The Internet allows users to connect to a vast range of networks, information resources, and online services instantaneously. Being on a safe network is an essential first step. However, it is only the start and it is only sometimes reliable. As our interactions with technology continue to change, the ways scammers try to reach us also evolve. We need to be wary of internet scams and avoid dangerous situations.

Identifying Safe URLs

Any time you want to visit a website, you will need its URL. A URL is a web address - it tells a device how to find that website. Typing a URL directly into a browser's address bar will take you to that website. URLs can also be found as links in clickable text, graphics, or buttons. Only some links are safe, even links on legitimate websites.

Scammers use malicious URLs and websites to:

  • Steal your credentials
  • Trick you into downloading malicious software
  • Present you with false information that looks legitimate

Take a close look at the following examples. They both claim to go to University Bank's website.

These URLs share some similarities but contain differences that could be costly if clicked. These URLs point to completely different websites. The domain name acts as a home address for the website. It helps to identify the website's owner.

Looking at the previous domain names, we can see: goes to, while goes to university

Connection Type: HTTP and HTTPS

HTTP and HTTPS refer to the type of connection a website uses. Hackers and scammers can easily read information sent to a site using HTTP.

HTTPS doesn't mean a website is safe, as the site could be compromised. However, it does indicate that the website uses encryption between your machine and the website. The "S" in HTTPS stands for secure. When visiting secure websites, be sure your URL contains HTTPS.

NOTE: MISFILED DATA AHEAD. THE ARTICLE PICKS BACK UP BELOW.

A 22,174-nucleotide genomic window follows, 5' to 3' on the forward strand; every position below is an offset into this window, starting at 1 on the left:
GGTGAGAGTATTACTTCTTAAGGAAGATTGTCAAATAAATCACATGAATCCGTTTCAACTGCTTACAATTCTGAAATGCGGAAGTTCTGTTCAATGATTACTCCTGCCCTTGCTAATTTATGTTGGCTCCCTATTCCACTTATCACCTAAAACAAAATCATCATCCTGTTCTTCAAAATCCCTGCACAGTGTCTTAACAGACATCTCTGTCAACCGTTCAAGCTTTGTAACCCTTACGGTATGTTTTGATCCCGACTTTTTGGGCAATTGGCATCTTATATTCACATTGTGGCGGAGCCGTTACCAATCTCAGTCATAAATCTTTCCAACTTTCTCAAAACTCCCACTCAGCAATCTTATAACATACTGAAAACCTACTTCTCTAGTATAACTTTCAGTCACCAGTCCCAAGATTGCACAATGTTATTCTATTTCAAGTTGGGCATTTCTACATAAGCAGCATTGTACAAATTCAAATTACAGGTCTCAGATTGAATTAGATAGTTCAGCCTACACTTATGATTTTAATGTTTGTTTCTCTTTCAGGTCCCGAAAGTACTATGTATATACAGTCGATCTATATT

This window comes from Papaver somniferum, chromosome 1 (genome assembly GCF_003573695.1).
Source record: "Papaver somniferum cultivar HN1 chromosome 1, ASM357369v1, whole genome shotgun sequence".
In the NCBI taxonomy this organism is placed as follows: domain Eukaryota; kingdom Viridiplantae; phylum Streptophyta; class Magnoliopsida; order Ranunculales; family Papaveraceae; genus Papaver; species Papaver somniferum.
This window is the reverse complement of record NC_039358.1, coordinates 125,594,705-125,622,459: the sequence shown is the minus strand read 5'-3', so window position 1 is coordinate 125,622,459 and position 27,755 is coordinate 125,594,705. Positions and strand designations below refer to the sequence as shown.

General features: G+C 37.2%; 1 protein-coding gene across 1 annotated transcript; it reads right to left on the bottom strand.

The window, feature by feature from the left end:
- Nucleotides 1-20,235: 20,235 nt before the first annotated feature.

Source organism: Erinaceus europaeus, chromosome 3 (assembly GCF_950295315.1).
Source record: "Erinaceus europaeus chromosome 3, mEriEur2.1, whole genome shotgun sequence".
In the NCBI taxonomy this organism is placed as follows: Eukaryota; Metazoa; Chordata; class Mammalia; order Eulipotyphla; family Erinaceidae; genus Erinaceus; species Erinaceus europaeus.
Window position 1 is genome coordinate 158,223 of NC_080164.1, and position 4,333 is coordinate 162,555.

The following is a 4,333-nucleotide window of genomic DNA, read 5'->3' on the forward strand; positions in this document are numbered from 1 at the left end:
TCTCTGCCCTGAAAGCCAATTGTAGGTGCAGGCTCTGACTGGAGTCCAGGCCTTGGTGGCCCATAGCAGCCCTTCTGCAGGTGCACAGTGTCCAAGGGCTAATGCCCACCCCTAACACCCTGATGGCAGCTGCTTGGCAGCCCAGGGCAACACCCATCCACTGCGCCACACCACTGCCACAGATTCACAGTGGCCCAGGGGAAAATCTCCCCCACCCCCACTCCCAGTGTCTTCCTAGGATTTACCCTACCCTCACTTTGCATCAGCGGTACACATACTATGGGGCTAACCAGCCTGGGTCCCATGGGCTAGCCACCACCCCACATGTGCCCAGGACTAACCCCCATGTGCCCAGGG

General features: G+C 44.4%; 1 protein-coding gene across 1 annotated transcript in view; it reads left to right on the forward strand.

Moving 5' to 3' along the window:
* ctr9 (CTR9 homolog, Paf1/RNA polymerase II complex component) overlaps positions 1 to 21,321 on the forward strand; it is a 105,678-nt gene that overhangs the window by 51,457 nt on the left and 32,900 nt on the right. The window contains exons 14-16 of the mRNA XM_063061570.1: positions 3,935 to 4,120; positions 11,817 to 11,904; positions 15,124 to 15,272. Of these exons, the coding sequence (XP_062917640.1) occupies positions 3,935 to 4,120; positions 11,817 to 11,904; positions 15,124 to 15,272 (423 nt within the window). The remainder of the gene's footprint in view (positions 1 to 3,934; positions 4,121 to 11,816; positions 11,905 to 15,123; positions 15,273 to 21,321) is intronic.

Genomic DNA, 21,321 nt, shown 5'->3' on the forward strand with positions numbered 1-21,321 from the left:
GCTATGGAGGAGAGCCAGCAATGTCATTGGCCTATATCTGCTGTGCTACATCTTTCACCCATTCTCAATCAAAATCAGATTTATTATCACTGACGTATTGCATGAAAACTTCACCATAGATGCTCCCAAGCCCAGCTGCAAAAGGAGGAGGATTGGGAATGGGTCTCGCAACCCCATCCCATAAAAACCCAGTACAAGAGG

URL Domain Scams

Scammers attempt a variety of tricks to scam users into visiting malicious sites. Below are a few of the most common URL tricks that scammers will use.

Shortened URLs

Shortened URLs are forwarding addresses for longer links. Attackers may use link-shortening tools on the internet, such as, to conceal a link's true destination. If you want to know the true destination of a shortened URL, you can search the web for a URL expander. Please copy and paste the URL into the tool to determine where it goes.

Number Based Links

Most companies use words, not numbers, in their domain names. They do this for easy navigation to their website. Be sure to avoid links that contain four sets of numbers, as they are usually malicious domains.

Look-alike Domains 

Cybercriminals will attempt to deceive users by substituting letters and numbers to make a URL appear identical to a legitimate site. For example, the 0 (number) and the O (letter), l (lowercase letter) and I (uppercase letter), or vv (as w). Carefully review domains and check for letter substitution.

Interacting with URLs

When visiting URLs, there are a few things you can do to stay safe.

Hover your Cursor

If you have a mouse cursor, hover over the link. Depending on your browser, you will see the true destination of the URL in the bottom left corner of the screen or directly near your mouse cursor. If you are on a mobile device, you can long-press and hold in the URL, revealing a snapshot of where the URL is being directed.

Use a Search Engine

Use a search engine to see if the website and domain names match. Be sure to put the URL in the search engine and not directly into the address bar.

Use a Trusted Source

If you have the website bookmarked in your browser, use that instead of the link. If you know the correct web address, such as type it into the address bar instead of clicking the link.